Because hydrogen can be produced in many ways, sometimes a rainbow-like codification is used. When hydrogen is produced using renewable energy it’s called green. When produced using nuclear energy it's called pink. When made with natural gas it’s grey, but if made with natural gas and carbon capture technology, it’s called blue. More recently, the hydrogen industry and policy makers have largely dropped the colours and now say the focus is on producing “low-carbon hydrogen.”

A 2021 briefing note about Canada’s hydrogen strategy, prepared for Energy and Natural Resources Minister Jonathan Wilkinson, notes the working groups are developing a clean hydrogen “standard” to formally define the carbon intensity of hydrogen so it can be considered clean. This is a deliberate decision to “move past the use of colours,” according to the briefing note, and develop a common definition to help investors tap into global hydrogen markets. It also helps to distinguish between hydrogen of the same “colour” produced in Canada versus the U.S., one government analyst pointed out in a letter to Canada’s National Observer, because of the differences in electricity generation on both sides of the border.

One reason for the brand change, suggests Robert Horwath, a Cornell University professor of ecology and environmental biology, who in recent years has turned his research attention to hydrogen and has advised Canada’s Senate on the topic, is because evidence suggests blue hydrogen isn’t environmentally friendly.

“Blue hydrogen is a creation of the fossil fuel industry,” he said in an interview with Canada’s National Observer. “It's clearly the gas industry's view of how to keep natural gas going indefinitely into the future in a carbon neutral world.”

In 2021, Horwarth and Mark Jacobson, a Stanford professor of civil and environmental engineering, published the first peer-reviewed study of blue hydrogen’s greenhouse gas emissions and uncovered a startling fact. Far from being clean, blue hydrogen has a greenhouse gas footprint more than 20 per cent higher than burning natural gas.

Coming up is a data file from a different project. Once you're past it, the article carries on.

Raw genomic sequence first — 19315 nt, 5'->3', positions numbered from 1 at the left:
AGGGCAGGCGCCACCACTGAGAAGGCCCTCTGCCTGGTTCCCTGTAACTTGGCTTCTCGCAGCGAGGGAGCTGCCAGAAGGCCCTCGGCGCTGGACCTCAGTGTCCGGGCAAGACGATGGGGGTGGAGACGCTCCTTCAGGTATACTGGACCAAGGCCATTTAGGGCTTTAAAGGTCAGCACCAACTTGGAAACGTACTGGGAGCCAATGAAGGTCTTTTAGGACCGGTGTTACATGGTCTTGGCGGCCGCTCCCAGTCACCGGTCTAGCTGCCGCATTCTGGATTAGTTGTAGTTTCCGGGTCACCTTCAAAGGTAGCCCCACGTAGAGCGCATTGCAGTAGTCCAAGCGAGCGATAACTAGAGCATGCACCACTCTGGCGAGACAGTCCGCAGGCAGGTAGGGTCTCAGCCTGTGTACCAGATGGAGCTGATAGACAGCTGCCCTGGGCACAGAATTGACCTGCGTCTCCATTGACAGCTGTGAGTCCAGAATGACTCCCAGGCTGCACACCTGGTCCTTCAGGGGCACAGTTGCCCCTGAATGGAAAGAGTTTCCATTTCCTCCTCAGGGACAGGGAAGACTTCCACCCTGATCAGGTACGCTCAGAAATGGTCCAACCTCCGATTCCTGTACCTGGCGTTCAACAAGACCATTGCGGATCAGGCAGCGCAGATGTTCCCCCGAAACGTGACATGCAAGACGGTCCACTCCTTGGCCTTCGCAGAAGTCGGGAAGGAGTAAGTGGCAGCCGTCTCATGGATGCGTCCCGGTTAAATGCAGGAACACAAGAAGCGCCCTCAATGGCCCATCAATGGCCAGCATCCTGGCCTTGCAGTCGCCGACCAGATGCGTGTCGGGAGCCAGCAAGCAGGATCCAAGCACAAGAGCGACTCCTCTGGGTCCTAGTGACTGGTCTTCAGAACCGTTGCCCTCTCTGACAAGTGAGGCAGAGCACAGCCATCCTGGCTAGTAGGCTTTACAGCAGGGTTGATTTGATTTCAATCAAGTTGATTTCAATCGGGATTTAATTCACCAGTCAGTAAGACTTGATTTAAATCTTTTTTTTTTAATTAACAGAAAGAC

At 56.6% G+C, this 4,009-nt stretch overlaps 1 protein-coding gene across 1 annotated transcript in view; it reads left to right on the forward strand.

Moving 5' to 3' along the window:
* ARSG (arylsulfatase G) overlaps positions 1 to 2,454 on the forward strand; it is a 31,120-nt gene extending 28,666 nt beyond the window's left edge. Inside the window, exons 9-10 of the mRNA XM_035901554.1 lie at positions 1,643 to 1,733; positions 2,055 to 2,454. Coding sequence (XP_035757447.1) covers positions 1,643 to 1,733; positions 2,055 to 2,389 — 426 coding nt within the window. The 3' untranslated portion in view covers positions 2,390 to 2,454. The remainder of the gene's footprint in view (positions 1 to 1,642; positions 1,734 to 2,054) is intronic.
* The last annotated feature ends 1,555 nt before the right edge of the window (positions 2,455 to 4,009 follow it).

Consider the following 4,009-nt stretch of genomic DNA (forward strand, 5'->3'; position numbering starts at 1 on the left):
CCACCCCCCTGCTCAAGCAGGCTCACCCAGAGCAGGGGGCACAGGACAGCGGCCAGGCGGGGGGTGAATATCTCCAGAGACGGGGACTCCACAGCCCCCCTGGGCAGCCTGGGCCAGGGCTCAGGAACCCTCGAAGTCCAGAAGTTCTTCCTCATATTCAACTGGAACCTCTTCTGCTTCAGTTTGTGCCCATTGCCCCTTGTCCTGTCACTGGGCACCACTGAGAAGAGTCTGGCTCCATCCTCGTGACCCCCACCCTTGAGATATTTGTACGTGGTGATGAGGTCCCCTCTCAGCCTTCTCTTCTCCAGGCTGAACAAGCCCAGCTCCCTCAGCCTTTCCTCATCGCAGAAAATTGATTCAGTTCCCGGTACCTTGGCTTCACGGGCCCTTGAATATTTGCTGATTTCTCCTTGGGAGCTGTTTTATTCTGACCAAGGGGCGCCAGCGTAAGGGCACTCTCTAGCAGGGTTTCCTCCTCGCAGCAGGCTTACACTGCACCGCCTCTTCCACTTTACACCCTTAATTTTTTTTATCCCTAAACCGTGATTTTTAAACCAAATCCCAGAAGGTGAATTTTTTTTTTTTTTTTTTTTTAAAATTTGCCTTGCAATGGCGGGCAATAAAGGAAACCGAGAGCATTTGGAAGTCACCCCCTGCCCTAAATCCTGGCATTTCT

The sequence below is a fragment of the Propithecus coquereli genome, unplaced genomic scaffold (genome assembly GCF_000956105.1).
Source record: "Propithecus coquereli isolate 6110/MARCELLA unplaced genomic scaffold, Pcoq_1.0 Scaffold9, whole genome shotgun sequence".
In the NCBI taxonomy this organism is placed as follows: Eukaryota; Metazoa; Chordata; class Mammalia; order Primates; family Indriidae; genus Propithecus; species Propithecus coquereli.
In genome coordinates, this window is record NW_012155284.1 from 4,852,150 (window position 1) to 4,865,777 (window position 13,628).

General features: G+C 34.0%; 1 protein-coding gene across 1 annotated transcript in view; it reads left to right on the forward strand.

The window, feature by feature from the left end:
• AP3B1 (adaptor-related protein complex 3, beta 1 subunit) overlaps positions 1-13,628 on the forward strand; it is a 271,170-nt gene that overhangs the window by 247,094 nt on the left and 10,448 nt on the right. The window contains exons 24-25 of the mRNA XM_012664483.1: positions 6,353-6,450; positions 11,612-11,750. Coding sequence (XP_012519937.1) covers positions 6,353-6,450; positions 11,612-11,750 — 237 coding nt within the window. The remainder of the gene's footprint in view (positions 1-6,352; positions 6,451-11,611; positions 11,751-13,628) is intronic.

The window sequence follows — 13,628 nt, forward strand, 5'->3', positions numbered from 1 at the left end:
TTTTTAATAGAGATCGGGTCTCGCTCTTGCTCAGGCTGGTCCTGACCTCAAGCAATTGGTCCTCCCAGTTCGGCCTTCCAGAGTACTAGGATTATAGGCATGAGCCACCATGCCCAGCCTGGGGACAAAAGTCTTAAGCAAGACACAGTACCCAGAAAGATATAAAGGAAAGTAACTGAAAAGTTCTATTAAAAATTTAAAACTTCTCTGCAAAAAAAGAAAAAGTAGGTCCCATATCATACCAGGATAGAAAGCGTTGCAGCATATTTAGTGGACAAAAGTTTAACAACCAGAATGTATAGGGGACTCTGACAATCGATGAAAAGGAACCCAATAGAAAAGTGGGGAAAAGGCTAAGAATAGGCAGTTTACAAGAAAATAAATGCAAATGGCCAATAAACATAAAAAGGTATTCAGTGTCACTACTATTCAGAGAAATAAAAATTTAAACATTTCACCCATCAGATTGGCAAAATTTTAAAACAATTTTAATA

After that research was published the industry’s messaging switched, he said. “They no longer talked about blue hydrogen, and it's all about carbon intensity and low intensity,” he said.

To grow Canada’s hydrogen sector, the federal government launched a hydrogen strategy in 2020 (and published a progress report in April) that details a number of measures Ottawa is taking. Other than the tax credits and clean fuels fund, other steps include:

  • The Strategic Innovation Fund - Net Zero Accelerator that has provided over $300 million for two hydrogen projects
  • The $15-billion Canada Growth Fund, which has a strategic objective to help deploy low-carbon hydrogen
  • The Canada Infrastructure Bank which has committed $777 million to hydrogen infrastructure

Funding for hydrogen projects is also possible through regional development agencies like PacifiCan, PrairiesCan, FedDev Ontario and the Atlantic Canada Opportunities Agency.

Natural Resources Canada said it designed the hydrogen tax credits “to only provide support to low-carbon hydrogen production projects.”

“The levels of support will vary from 15 per cent to 40 per cent of eligible project costs, depending on the life cycle emissions of the hydrogen produced,” Natural Resources Canada said. “The tier thresholds for the [clean hydrogen investment tax credit] are clearly defined, with the highest supports for the cleanest projects, and ensuring no support for GHG intensive production projects.”

– With files from Jimmy Thomson

[Top: Illustration by Ata Ojani/Canada's National Observer]